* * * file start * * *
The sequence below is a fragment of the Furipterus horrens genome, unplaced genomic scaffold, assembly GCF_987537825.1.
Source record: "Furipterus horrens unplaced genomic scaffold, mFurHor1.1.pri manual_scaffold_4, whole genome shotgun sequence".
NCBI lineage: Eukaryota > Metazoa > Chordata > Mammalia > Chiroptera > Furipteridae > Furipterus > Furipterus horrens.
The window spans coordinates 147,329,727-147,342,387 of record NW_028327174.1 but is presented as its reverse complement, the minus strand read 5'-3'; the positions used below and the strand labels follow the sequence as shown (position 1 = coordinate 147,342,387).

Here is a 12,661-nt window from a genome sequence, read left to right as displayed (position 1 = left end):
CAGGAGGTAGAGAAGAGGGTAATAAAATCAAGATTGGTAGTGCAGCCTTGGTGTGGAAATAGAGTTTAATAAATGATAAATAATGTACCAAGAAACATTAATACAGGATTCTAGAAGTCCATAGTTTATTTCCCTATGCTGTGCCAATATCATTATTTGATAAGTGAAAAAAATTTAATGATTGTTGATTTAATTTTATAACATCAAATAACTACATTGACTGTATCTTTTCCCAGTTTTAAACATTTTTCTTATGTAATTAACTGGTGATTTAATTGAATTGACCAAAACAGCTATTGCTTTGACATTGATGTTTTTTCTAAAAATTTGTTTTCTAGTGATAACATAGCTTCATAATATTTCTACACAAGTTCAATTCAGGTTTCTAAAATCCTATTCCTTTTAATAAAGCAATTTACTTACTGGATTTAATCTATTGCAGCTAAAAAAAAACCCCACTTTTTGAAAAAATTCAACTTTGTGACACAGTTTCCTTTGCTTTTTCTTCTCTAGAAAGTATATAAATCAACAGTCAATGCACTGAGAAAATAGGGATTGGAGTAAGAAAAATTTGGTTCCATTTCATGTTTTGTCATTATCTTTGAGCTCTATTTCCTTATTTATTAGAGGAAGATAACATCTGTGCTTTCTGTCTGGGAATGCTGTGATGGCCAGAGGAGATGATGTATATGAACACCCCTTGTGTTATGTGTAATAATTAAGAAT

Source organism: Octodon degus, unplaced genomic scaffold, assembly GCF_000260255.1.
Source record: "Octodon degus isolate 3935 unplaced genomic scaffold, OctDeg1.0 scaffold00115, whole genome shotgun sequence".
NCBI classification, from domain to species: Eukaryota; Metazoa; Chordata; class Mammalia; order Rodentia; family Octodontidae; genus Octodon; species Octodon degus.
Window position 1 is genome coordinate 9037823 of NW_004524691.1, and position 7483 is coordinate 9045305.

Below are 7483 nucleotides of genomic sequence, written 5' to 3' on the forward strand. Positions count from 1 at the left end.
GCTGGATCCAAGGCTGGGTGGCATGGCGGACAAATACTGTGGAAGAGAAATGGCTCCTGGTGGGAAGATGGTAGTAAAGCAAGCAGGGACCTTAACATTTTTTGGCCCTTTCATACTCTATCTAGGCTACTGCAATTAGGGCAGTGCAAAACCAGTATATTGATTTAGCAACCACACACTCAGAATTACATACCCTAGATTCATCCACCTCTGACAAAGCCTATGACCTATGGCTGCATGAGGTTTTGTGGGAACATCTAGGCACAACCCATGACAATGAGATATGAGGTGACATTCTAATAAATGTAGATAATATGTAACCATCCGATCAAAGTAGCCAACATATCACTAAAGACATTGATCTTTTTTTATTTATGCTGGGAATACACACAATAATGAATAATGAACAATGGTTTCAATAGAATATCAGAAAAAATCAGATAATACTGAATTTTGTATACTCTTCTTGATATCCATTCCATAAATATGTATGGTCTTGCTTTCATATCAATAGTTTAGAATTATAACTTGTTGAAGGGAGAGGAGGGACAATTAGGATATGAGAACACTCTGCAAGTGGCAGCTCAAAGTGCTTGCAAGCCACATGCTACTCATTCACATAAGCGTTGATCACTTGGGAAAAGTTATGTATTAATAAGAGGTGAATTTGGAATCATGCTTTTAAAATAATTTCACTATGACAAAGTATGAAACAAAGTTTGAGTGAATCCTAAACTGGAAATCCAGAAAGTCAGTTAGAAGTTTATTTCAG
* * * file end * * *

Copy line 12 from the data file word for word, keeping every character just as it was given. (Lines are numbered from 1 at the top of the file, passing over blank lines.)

GCTGGATCCAAGGCTGGGTGGCATGGCGGACAAATACTGTGGAAGAGAAATGGCTCCTGGTGGGAAGATGGTAGTAAAGCAAGCAGGGACCTTAACATTTTTTGGCCCTTTCATACTCTATCTAGGCTACTGCAATTAGGGCAGTGCAAAACCAGTATATTGATTTAGCAACCACACACTCAGAATTACATACCCTAGATTCATCCACCTCTGACAAAGCCTATGACCTATGGCTGCATGAGGTTTTGTGGGAACATCTAGGCACAACCCATGACAATGAGATATGAGGTGACATTCTAATAAATGTAGATAATATGTAACCATCCGATCAAAGTAGCCAACATATCACTAAAGACATTGATCTTTTTTTATTTATGCTGGGAATACACACAATAATGAATAATGAACAATGGTTTCAATAGAATATCAGAAAAAATCAGATAATACTGAATTTTGTATACTCTTCTTGATATCCATTCCATAAATATGTATGGTCTTGCTTTCATATCAATAGTTTAGAATTATAACTTGTTGAAGGGAGAGGAGGGACAATTAGGATATGAGAACACTCTGCAAGTGGCAGCTCAAAGTGCTTGCAAGCCACATGCTACTCATTCACATAAGCGTTGATCACTTGGGAAAAGTTATGTATTAATAAGAGGTGAATTTGGAATCATGCTTTTAAAATAATTTCACTATGACAAAGTATGAAACAAAGTTTGAGTGAATCCTAAACTGGAAATCCAGAAAGTCAGTTAGAAGTTTATTTCAG